And what was captured for OLEDB wait stats during each checktable?

They say a picture is worth a thousand words...


OLEDB wait count at the system level ranged from 6428 at maxdop 1 and maxdop 2 up to 6435 at maxdop 8.  Interesting.  The table OLEDB_TEST_HEAP was constructed with 80 * 80 = 6400 rows, each of which are expected to consume an 8k block (because of the 4000 character NVARCHAR and the lack of compression on the table).  Since these results are from physical_only tests, could the number of waits be related to the number of blocks in the heap?

That seems plausible.


Let's resize OLEDB_TEST_HEAP to 10000 rows and see what happens.


TRUNCATE TABLE OLEDB_TEST_HEAP;
DECLARE @str NVARCHAR(max);
SET @str = REPLICATE ('A', 4000);

;WITH cnum(num) AS
(SELECT TOP (100) 1 FROM sys.columns)
INSERT INTO OLEDB_TEST_HEAP
SELECT row_number() OVER (ORDER BY (SELECT NULL)),
@str
FROM cnum c1
CROSS JOIN cnum c2;

Now run the same tests as above, with maxdop decreasing from 8 to 1, and display the results captured.  Interesting.  Very interesting.


So... yeah.  Definitely a relationship between the number of pages in the heap and the number of OLEDB waits.  Something(s) increase the number of OLEDB waits beyond the number of data pages, the number of used pages and the number of reserved pages in a way that I haven't deciphered yet, though.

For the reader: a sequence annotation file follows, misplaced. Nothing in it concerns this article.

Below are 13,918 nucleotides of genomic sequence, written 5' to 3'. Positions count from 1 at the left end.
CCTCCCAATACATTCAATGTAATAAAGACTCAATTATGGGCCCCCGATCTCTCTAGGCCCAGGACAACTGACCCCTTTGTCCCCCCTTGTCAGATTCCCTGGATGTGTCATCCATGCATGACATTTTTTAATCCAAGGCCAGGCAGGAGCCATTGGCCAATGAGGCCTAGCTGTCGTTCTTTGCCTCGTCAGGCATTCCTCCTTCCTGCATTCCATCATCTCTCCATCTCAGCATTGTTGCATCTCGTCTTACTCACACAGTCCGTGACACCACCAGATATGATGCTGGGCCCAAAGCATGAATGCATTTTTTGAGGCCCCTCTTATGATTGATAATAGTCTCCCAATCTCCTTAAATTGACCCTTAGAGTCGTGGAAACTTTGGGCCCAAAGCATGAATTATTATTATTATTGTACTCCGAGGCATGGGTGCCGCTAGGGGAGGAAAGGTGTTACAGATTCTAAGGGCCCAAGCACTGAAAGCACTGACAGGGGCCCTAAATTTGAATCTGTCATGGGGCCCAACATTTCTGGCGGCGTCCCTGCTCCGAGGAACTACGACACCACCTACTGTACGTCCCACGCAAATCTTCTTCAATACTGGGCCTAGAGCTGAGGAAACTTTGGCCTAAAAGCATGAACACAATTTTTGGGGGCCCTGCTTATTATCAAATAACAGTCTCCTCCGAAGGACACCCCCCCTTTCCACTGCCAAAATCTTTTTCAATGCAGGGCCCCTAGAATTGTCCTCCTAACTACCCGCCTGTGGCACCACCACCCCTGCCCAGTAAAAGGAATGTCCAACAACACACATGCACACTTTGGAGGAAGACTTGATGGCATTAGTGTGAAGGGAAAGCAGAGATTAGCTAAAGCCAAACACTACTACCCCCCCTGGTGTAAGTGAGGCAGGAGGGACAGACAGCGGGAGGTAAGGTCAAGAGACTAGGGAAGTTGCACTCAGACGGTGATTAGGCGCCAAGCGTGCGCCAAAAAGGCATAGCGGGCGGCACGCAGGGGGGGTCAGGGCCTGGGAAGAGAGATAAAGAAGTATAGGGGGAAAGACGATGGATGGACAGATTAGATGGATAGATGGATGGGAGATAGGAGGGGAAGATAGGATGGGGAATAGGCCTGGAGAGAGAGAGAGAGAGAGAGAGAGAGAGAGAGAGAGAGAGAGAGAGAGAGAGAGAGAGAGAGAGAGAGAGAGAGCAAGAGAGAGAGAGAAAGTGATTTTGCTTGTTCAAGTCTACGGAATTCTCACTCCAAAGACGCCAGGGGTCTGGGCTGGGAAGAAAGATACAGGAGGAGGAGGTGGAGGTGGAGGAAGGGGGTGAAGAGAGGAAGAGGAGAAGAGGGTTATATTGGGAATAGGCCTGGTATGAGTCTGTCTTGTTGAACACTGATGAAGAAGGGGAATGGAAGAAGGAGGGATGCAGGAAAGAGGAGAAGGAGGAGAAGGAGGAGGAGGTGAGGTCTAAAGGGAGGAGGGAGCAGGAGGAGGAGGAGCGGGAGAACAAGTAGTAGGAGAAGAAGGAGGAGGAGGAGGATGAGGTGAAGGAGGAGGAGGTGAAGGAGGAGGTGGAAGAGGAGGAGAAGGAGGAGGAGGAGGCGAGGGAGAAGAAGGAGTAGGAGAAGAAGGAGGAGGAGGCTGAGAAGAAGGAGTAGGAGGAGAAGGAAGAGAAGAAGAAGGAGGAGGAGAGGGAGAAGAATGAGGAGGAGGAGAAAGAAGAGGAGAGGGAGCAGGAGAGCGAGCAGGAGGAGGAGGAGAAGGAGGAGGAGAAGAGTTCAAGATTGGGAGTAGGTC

One thing is clear - above maxdop 2, one OLEDB wait is added for each incremental increase in maxdop.  That's interesting.  Another interesting point: at maxdop 2 and maxdop 1 the number of OLEDB system waits are equal rather than decreasing again by 1.  Hmmm.

And the most interesting thing: at maxdop 2 and maxdop 1, the session OLEDB waits seem not to update.

I created a connect item for the OLEDB wait disappearing act in the session wait DMV sys.dm_exec_session_wait_stats.  The repro in this blog post is better than the one I put in the details of that connect item :-)  I'll update the connect item later.

OLEDB waits not always updating in sys.dm_exec_session_waits
https://connect.microsoft.com/SQLServer/feedback/details/3135073

There's more to come as I continue to look at OLEDB wait behavior in checktable operations...


[
carry on with this epic saga here...
OLEDB waits in #SQLServer Checktable Part II - the song remains very nearly the same
http://sql-sasquatch.blogspot.com/2017/06/oledb-waits-in-sqlserver-checktable_5.html



]